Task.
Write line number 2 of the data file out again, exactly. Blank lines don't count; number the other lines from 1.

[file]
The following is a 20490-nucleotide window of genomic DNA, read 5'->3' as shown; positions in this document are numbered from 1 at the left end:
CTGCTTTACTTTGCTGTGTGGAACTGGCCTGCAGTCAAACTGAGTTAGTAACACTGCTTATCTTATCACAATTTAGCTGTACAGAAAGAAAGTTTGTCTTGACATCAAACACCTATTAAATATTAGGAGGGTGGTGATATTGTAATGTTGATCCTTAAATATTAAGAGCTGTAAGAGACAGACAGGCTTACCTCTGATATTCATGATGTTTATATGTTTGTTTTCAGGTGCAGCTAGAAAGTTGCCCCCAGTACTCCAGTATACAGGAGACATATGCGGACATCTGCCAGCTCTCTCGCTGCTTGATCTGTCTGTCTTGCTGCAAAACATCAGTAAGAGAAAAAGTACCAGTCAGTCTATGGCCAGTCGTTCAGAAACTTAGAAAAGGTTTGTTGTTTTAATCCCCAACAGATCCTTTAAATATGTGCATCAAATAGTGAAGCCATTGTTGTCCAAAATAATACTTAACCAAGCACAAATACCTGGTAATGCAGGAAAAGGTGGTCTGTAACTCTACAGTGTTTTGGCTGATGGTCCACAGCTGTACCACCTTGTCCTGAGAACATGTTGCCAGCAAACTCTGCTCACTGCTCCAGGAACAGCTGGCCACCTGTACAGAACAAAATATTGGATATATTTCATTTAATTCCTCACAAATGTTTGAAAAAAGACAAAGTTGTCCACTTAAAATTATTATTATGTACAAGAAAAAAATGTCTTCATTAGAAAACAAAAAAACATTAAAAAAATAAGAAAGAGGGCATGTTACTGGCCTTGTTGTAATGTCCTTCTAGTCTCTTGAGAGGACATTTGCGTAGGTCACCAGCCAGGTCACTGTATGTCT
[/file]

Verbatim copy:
CTGCTTTACTTTGCTGTGTGGAACTGGCCTGCAGTCAAACTGAGTTAGTAACACTGCTTATCTTATCACAATTTAGCTGTACAGAAAGAAAGTTTGTCTTGACATCAAACACCTATTAAATATTAGGAGGGTGGTGATATTGTAATGTTGATCCTTAAATATTAAGAGCTGTAAGAGACAGACAGGCTTACCTCTGATATTCATGATGTTTATATGTTTGTTTTCAGGTGCAGCTAGAAAGTTGCCCCCAGTACTCCAGTATACAGGAGACATATGCGGACATCTGCCAGCTCTCTCGCTGCTTGATCTGTCTGTCTTGCTGCAAAACATCAGTAAGAGAAAAAGTACCAGTCAGTCTATGGCCAGTCGTTCAGAAACTTAGAAAAGGTTTGTTGTTTTAATCCCCAACAGATCCTTTAAATATGTGCATCAAATAGTGAAGCCATTGTTGTCCAAAATAATACTTAACCAAGCACAAATACCTGGTAATGCAGGAAAAGGTGGTCTGTAACTCTACAGTGTTTTGGCTGATGGTCCACAGCTGTACCACCTTGTCCTGAGAACATGTTGCCAGCAAACTCTGCTCACTGCTCCAGGAACAGCTGGCCACCTGTACAGAACAAAATATTGGATATATTTCATTTAATTCCTCACAAATGTTTGAAAAAAGACAAAGTTGTCCACTTAAAATTATTATTATGTACAAGAAAAAAATGTCTTCATTAGAAAACAAAAAAACATTAAAAAAATAAGAAAGAGGGCATGTTACTGGCCTTGTTGTAATGTCCTTCTAGTCTCTTGAGAGGACATTTGCGTAGGTCACCAGCCAGGTCACTGTATGTCT